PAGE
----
It’s always good to get another perspective on an old favourite
By Sara Calabro,
Downward-facing dog is the most ubiquitous pose in yoga.
This popular yoga pose is the one we see in advertisements and movies, on yoga DVDs, and the covers of health and fitness magazines.
Downward-facing dog is taught in beginner yoga classes and returned to again and again by the most advanced yoga practitioners.
Almost everyone who has tried yoga, no matter their skill level, is familiar with downward-facing dog.
Even people who have never set foot on a yoga mat can visualize the pose, known in Sanskrit as adho mukha svanasana.
So why is downward-facing dog the media darling of yoga poses?
What keeps people coming back to this pose?
Why does downward-facing dog make us feel so good?
And what the heck does this have to do with acupuncture?
Downward-Facing Dog Has Your Back
From an acupuncture perspective, downward-facing dog has gained its rightful place at the top of the yoga-pose heap because it activates the Bladder channel.
The Bladder channel, sometimes referred to as tai yang, is the longest channel in the body. It has 67 acupuncture points that run from the inner eye, up and over the head, down the entire spine and posterior leg, along the side of the foot and ending at the pinkie toe (see picture below).
The location of the Bladder channel is significant because the back in acupuncture is considered the most yang—the most external, superficial—part of the body. It is our initial connection with the outside world.
The Bladder channel, since it takes up such significant territory on the back, is our first line of defense against invaders from the external environment—cold, wind, germs, pollen, etc. For this reason, points along the Bladder channel are frequently selected to get rid of cold and flu symptoms, and to boost immunity.
Downward-facing dog elongates the entire Bladder channel, enabling flow and strengthening the body’s primary defense mechanism.
The Secret to Understanding Downward-Facing Dog’s Many Benefits
The large surface area covered by the Bladder channel means that its applications extend beyond immunity. The Bladder channel is used to treat a very wide range of conditions, including pain in any part of the body that’s located along its route—headaches; neck pain; upper, mid and low back pain; pulled hamstrings; calf strains; and foot pain.
But even more than size or location, the reason the Bladder channel is so important to overall health—and the reason downward-facing dog is such a gem of a yoga pose—is because it contains what are known in acupuncture as the Back Shu points.
Each of the body’s organs has its own Back Shu point and they are all located along the Bladder channel. Shu in Chinese means “to transport,” as in transport qi (or blood, or fluids, or whatever’s needed) to the organ associated with that point.
Back Shu points are used diagnostically and as treatment points.
Acupuncturists often palpate these points to gather information about which organ system is involved in a person’s symptoms. If a certain point is tender, or noticeably raised or depressed, it may indicate that something’s going on with that point’s corresponding organ. Once a diagnosis has been determined, Back Shu points may be needled directly.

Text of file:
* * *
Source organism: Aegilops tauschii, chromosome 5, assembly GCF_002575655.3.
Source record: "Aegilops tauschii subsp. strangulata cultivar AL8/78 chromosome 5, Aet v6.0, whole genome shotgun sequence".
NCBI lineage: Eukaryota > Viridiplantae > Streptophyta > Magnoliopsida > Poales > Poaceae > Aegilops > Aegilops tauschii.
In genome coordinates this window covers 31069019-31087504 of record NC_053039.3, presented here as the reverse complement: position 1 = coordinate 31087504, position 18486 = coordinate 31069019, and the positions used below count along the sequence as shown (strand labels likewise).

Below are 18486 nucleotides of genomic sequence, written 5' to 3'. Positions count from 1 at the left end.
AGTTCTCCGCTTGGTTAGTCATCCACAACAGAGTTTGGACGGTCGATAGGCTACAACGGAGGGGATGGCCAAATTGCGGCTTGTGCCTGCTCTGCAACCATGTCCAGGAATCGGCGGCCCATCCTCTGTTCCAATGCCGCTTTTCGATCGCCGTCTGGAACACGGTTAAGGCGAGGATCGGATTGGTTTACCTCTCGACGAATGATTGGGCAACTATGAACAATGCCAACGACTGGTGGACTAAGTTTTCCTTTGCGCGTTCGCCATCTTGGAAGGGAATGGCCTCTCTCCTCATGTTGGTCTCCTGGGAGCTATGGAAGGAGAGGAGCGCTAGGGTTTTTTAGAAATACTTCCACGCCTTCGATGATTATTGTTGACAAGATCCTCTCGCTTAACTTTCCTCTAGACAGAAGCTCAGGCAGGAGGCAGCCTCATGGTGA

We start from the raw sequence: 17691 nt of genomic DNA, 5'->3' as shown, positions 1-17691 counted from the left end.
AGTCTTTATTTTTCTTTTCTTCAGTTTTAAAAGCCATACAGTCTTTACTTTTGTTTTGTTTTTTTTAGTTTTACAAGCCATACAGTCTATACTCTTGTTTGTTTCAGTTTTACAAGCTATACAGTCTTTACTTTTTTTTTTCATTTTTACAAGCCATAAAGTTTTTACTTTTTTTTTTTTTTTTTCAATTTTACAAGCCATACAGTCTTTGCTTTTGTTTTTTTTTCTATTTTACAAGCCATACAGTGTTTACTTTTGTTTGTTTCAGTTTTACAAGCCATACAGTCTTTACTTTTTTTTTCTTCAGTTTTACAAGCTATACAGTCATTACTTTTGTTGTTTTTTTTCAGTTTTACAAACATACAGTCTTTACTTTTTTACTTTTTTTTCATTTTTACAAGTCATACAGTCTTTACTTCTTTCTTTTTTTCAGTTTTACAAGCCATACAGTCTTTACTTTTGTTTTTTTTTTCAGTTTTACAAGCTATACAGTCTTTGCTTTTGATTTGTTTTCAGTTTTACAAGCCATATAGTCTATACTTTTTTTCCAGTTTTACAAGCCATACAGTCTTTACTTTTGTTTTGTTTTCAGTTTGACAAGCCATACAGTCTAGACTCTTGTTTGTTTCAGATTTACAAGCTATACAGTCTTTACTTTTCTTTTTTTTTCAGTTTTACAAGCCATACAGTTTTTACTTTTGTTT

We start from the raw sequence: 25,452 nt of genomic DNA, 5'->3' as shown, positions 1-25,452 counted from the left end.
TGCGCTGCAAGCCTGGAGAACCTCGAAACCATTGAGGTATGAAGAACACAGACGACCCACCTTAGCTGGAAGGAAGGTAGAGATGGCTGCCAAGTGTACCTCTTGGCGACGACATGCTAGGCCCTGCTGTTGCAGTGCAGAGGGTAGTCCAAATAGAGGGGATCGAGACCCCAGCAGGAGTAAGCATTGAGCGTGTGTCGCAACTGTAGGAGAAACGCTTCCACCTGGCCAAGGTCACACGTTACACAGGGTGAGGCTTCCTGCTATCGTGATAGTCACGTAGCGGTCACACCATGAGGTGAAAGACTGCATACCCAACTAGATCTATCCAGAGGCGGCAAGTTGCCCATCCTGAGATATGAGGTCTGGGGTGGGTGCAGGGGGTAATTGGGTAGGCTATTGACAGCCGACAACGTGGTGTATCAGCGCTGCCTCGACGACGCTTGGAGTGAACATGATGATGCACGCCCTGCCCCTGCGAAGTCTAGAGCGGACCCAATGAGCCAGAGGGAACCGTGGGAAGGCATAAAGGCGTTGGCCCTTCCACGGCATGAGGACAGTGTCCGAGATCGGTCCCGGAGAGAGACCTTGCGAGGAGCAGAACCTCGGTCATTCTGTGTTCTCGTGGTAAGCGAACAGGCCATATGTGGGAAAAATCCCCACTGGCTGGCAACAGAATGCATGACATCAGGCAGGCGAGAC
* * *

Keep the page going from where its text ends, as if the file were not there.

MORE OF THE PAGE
The Back Shu points are traditionally associated with treating chronic diseases, so pretty much anything you can think of that’s not related to an acute injury—anxiety, irritable bowel syndrome, menstrual irregularities, asthma, incontinence, migraines, insomnia, etc. Many acupuncturists think of Back Shu points as going to the source, the most direct way of affecting a particular organ.
The Back Shu points also are used to treat problems with sense organs, since each organ system has an associated sense organ. The eyes, for example, are associated with Liver, and would be treated with the Liver Back Shu point. The mouth is the sense organ of Spleen, so the Spleen Back Shu point would be chosen for any mouth-related issues. And so on.
The bottom line is this: The Bladder channel covers a lot of ground, both in terms of size and function. Smooth flow throughout the channel is critical to achieving optimal health and at the same time challenging to maintain since there’s a lot that can go wrong.
Downward-facing dog is unique in its ability to engage, in one fell swoop, acupuncture’s largest and most all-encompassing channel. For the remaining few who haven’t already, it’s time to strike this pose.
Photo by Sara Calabro
Bladder channel infographic from A Manual of Acupuncture
About the Author
Sara Calabro is the founding editor of AcuTake, an online publication dedicated to improving acupuncture education and access. She also blogs for The Huffington Post and is a contributing writer for Acupuncture Today and the author of Acupuncture Matters. The increased demand for acupuncture being generated by Sara’s work led to the creation of the AcuTake Acupuncturist Directory.
She is board-certified and licensed in New York and Oregon.